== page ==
Among the more extreme adventures, I can also include flying a hang glider. It's truly an incredible feeling when you find yourself 400 meters above Vršac and, with the engine turned off, fly like a bird. Mostly, these are just some of my interests. I really have a plethora of desires, and sometimes it seems to me that 24 hours in a day are too few. 

In the meantime, you've also ventured into writing.

Oh, yes. For some time now, I've been writing a book about my father, the teaching profession, and a type of school that, unfortunately, no longer exists, which I will, of course, finish. I can't swear when because I've postponed it several times due to getting tangled up in processing my father's pedagogical work, which he bequeathed to the Pedagogical Museum. I spent hours and hours on it, but it's not easy to put it all down on paper, especially since writing isn't my profession.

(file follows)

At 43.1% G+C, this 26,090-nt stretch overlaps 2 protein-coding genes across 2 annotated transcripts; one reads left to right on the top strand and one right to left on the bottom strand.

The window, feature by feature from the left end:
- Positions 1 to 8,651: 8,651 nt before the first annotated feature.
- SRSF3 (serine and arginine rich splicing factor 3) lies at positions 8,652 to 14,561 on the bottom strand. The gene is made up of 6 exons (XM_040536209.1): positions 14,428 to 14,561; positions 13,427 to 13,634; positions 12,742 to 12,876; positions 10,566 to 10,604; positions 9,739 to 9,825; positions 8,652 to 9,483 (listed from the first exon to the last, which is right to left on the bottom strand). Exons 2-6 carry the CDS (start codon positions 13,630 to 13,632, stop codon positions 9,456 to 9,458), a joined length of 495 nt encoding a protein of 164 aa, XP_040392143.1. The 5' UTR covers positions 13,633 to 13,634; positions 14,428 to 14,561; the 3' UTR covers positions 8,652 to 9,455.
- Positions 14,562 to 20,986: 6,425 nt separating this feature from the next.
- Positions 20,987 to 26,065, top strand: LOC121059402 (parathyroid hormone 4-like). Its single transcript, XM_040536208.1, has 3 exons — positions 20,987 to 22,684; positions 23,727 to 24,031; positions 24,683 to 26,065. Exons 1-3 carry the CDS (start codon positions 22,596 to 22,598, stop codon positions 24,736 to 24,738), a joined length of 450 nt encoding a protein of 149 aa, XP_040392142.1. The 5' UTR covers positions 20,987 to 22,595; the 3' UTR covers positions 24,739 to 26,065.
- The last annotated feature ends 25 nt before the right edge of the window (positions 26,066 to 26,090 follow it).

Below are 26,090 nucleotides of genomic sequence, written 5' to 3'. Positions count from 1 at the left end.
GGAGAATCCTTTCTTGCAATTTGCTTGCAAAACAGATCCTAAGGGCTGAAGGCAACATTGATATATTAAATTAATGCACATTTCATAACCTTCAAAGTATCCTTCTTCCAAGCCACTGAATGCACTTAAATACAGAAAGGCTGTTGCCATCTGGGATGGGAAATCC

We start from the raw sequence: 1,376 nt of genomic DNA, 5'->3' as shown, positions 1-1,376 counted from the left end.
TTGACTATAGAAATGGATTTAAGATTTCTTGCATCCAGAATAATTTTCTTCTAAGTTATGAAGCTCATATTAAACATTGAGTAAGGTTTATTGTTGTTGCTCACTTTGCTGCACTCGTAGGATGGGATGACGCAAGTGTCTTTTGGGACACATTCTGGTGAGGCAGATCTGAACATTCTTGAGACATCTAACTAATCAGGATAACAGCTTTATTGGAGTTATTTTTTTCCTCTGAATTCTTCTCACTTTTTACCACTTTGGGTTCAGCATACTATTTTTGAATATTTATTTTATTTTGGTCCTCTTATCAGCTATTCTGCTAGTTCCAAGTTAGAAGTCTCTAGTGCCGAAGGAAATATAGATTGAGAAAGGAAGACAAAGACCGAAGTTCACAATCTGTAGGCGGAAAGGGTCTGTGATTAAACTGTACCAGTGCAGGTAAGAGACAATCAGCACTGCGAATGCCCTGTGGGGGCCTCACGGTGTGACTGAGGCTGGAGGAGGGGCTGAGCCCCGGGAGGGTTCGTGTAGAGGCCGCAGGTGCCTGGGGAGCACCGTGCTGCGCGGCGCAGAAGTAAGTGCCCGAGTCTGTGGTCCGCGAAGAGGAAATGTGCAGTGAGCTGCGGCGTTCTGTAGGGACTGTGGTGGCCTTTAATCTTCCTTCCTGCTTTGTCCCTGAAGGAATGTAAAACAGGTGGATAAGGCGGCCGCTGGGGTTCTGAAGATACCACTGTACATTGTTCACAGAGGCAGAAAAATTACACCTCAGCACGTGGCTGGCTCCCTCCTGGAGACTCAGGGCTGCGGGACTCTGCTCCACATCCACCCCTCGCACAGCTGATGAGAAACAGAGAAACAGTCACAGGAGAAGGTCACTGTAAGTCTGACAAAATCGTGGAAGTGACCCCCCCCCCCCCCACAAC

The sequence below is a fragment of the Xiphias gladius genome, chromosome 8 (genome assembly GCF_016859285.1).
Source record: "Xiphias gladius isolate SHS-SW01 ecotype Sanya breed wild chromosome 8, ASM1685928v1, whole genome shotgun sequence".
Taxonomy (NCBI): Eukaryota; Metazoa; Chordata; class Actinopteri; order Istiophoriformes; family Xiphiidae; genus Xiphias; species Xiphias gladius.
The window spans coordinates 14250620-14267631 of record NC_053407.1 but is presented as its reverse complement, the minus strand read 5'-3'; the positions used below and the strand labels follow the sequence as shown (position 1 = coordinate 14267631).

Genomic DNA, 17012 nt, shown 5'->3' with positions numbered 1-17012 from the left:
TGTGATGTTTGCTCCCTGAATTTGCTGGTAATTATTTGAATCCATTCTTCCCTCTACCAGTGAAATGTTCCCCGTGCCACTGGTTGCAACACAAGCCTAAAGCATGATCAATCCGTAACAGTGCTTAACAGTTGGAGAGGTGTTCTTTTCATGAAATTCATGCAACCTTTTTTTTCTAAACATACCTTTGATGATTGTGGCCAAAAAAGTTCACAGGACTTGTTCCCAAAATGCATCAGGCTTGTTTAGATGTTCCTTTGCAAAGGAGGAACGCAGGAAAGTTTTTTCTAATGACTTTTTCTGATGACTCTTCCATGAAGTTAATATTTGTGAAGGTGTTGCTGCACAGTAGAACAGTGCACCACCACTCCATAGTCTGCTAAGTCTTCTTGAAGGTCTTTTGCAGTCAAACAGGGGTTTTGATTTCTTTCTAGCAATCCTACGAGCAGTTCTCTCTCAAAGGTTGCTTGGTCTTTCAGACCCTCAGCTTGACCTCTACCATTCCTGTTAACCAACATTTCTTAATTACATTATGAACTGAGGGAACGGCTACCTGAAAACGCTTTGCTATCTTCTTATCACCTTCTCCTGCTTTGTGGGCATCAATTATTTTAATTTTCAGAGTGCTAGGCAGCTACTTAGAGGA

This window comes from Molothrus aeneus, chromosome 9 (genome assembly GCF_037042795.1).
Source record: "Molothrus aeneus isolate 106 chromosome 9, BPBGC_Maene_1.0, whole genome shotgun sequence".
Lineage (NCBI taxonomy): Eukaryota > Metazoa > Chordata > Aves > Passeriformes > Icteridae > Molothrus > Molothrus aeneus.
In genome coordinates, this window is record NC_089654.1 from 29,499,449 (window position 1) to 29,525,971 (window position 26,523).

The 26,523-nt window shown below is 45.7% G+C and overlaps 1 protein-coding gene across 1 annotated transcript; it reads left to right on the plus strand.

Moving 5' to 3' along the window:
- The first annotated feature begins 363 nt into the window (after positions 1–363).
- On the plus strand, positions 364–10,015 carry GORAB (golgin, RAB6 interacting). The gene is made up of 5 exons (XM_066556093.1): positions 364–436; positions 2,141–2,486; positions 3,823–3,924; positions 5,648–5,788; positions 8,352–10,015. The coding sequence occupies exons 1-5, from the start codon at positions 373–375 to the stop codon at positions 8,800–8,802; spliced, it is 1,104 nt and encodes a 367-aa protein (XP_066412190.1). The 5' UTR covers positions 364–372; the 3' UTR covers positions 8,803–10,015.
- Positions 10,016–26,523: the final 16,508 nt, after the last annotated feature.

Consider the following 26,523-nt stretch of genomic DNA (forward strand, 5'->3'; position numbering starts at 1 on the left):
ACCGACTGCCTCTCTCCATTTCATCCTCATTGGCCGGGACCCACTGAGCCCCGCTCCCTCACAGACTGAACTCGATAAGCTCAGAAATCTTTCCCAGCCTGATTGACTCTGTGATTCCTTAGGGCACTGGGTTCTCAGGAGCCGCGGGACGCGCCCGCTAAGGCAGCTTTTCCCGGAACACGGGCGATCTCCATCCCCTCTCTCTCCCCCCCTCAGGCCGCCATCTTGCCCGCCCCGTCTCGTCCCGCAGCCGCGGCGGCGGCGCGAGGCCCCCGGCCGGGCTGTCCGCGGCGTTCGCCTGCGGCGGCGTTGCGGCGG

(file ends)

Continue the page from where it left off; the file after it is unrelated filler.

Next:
Moreover, if the last chapter in my book is about my dad, who left a big mark on me, I don't know how I'll really write it. I'm afraid it will either be too extensive or too short, but I believe I'll find the strength. Honestly, I have no desire to pursue a writing career, but I have a pressing need to record these, in my opinion, very significant things. 


What are you working on today, and what are your plans for the future considering you're very busy even though you're retired?

Together with Milan Caci Mihailović and Svetlana Ceca Bojković, I've been performing in "Women's Conversations" for 40 years, which is truly admirable. Although four decades have passed in the same material, we still endlessly rejoice in every performance, both here and abroad.

I particularly love the play "Why Does Herr R. Run Amok?" at the Yugoslav Drama Theater, based on Fassbinder's film. In the Belgrade Drama Theater, I have roles in plays like "Mississippi" and "The Idiot" by Dostoevsky.

In May, I'm supposed to film a short feature with a director of our origin, who is finishing his studies at the Academy in Munich. What's special about this project is that I'll be playing the role of a mother to my daughter Anja, who plays the lead role.

Also, the sequel to "Crazy Years" has been announced. Milena Marković wrote the script, and filming should start at the end of this season or the beginning of the next, but we'll see. In the meantime, I would love to perform in a theater comedy, but whatever role I get, if it's good, it's my ticket to all possible joys.